His job in Yorkshire was as deputy chief of finance and soon after taking it the chief decided to leave. However the job became so hectic that May complained that Bill never had enough time at home. ‘It was a seaside authority’ remembered Bill ‘and it was really hectic—couldn’t get a weekend off, hardly.’ So that was what brought him to Ilminster in the west country.
He remembers how it was a change to come from a seaside authority to what was then ‘a quiet little place’ He remembers how all the councillors were Somerset and he was north country and laughs: ‘so we got on well together, they couldn’t understand me.’ In the end Somerset became home and now that he has reached one hundred years of age he thinks he may stay. ‘Here I am still and here I’ll stay I expect.’
Not one to sit back, after retiring from council work Bill was offered a job to help with a new fruit farm venture. When the owner was sadly killed in a car accident, Bill continued to help keep the business going, getting involved in the farm, the farm shop, a factory and a frozen fruit business. He spent fifteen years travelling around the country and only retired from that when his wife May’s health deteriorated. ‘So I worked really until I was nearly ninety’ says Bill. ‘That’s why I’m still here I think’.
After May’s death, Bill, in his retirement, suffered two strokes and battled pneumonia and delirium before having a bad accident. He describes ‘dashing across the road—which was stupid at my age, 94—caught my toe on a kerb stone, shot across the pavement and hit the wall.’ He fractured his shoulder joint, his elbow and his jaw bone. With cheerful understatement he says: ‘My face was a bit of a mess’. He finished up in hospital. ‘In fact I think they thought that was my lot’ he said.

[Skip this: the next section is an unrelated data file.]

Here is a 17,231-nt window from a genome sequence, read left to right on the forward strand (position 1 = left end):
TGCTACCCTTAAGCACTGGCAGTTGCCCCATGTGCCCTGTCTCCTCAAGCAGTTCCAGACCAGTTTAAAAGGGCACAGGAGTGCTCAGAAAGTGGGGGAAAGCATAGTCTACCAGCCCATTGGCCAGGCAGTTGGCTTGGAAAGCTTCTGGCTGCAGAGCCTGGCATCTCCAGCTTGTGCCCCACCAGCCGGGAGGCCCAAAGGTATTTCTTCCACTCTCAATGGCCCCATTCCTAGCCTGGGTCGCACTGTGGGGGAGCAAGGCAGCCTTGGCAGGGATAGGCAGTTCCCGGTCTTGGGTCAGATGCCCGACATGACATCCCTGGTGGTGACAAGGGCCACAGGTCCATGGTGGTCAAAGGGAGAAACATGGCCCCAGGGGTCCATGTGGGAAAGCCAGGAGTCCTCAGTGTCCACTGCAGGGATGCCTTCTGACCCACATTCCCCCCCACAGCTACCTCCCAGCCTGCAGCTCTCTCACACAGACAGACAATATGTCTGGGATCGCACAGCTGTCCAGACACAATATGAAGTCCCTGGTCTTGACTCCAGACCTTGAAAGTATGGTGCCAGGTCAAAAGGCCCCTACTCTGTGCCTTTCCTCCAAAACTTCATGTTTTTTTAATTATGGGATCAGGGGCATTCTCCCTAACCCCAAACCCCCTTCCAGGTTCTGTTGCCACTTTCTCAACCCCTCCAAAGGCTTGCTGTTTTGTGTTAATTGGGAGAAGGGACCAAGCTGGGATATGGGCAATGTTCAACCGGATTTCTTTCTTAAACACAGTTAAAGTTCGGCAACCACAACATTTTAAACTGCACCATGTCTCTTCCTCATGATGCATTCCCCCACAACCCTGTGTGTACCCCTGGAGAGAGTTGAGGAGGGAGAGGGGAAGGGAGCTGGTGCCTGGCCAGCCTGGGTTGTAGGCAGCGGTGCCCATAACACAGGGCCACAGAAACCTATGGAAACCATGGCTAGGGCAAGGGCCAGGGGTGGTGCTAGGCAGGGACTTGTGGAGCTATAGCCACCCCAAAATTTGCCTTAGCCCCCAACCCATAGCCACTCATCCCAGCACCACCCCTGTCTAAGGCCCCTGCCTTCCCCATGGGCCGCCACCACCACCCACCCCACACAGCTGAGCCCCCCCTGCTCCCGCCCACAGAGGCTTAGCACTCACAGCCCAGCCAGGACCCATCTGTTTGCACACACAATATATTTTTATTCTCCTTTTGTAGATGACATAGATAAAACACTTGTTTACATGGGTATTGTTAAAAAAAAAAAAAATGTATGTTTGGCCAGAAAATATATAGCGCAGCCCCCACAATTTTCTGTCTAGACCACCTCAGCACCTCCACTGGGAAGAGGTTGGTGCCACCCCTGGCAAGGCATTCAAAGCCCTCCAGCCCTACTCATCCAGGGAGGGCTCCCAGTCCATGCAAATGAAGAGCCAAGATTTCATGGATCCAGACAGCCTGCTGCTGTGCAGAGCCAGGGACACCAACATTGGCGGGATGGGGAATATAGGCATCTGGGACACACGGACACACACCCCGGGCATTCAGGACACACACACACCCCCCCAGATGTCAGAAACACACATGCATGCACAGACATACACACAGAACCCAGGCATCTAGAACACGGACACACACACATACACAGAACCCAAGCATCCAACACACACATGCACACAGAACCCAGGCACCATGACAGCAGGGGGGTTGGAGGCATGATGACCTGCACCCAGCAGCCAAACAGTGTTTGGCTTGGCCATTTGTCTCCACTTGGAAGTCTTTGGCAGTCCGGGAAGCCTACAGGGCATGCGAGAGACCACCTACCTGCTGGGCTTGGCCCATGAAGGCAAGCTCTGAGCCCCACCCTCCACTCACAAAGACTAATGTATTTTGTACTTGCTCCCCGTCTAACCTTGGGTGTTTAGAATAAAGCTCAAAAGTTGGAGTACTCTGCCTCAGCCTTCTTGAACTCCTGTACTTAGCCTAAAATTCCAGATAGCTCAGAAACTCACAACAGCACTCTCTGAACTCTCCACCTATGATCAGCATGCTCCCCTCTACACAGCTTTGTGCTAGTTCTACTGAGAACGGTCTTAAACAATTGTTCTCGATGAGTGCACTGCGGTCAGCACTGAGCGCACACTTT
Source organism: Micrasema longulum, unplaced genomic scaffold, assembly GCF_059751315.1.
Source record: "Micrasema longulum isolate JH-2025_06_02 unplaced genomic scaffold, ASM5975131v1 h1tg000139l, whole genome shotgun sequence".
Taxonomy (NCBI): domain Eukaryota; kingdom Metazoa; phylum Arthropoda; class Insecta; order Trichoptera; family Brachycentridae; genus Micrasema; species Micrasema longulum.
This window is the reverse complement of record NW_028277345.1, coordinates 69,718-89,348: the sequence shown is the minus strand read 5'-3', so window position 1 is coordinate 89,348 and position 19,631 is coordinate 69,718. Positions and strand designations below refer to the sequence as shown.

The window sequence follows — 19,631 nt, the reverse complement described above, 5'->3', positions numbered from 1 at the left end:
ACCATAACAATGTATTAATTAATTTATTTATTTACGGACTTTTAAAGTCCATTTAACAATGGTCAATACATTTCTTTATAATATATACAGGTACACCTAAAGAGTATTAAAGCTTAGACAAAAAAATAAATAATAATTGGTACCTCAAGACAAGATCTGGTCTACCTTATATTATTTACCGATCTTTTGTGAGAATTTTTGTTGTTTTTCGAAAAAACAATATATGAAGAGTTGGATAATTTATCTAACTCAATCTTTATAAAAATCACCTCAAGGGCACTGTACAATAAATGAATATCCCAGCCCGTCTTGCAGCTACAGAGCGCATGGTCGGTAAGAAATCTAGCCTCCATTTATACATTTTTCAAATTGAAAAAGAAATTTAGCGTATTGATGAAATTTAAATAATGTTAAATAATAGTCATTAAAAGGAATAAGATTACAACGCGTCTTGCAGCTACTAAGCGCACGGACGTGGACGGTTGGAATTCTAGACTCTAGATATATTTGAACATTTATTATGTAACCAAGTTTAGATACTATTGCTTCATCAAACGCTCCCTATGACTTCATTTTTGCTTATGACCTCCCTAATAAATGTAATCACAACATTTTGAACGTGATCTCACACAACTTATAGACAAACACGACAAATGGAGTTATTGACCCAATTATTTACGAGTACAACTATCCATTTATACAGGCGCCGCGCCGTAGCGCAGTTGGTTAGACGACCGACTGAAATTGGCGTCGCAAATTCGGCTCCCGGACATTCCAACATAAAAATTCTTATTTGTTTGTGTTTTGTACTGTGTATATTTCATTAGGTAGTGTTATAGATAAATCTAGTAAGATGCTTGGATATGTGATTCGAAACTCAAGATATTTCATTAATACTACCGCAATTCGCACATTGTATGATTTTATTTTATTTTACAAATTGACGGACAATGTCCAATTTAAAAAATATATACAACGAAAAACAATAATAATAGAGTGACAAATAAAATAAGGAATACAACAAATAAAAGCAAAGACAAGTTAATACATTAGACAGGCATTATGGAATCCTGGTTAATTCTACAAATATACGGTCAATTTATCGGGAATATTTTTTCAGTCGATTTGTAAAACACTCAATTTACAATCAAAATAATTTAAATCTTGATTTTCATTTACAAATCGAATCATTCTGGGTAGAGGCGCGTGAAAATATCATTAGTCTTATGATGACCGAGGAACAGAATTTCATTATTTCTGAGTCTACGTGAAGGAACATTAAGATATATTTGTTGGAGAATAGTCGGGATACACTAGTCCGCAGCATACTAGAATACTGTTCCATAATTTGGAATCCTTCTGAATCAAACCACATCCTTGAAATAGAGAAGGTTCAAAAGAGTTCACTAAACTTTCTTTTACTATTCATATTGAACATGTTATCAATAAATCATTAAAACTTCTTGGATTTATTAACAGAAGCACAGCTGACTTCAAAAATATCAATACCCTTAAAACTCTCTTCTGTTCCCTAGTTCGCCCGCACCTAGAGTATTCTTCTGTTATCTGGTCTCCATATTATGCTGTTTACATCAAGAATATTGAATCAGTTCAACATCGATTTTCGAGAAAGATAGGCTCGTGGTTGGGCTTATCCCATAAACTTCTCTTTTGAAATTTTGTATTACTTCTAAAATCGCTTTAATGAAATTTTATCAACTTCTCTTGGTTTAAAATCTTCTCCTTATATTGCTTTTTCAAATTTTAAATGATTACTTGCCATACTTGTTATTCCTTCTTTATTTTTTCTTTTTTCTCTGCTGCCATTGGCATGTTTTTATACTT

But Bill is made of sterner stuff. With men of his calibre it is difficult not to ask the obvious question—what is the secret to his long life? ‘I have no idea’ says Bill. ‘Genes, and some degree of contentment. I’ve always enjoyed my work, the beginning and the end’.
However, he admits that every day isn’t easy. Laughing, he says he wouldn’t recommend the position of not being able to do the things he enjoys doing any more. ‘I’d love to just go and get in the car and drive off, probably up to the Lake District or something like that—but I can’t do it now’.
Bill eyes the futire with the wisdom that comes with age and perhaps dreams of the things that others may experience in the future. ‘Science has advanced so much’ he says, ‘you can nearly go to the moon now, on holiday.’
But future travel options aside he has concerns for the future of those generations coming along behind him. ‘I’m not an eco warrior’ says Bill but he says we’ve really got to think about global warming ‘because that is a serious problem at the moment. I think probably I won’t have to worry about it but the children and grandchildren will.’
Seth points out that listening to Bill and taking stock of his experience over one hundred years is inspiring. ‘When one thinks of the impact that Bill has had’ says Seth, ‘ranging from friend, husband, son, father, grandfather and even great grandfather, it is impossible not to be filled with admiration for a man whose life shall continue to inspire those who are lucky enough to listen to him.’
The full interview with Seth Dellow is available to listen to on the Marshwood Vale Magazine website. Visit www.marshwoodvale.com.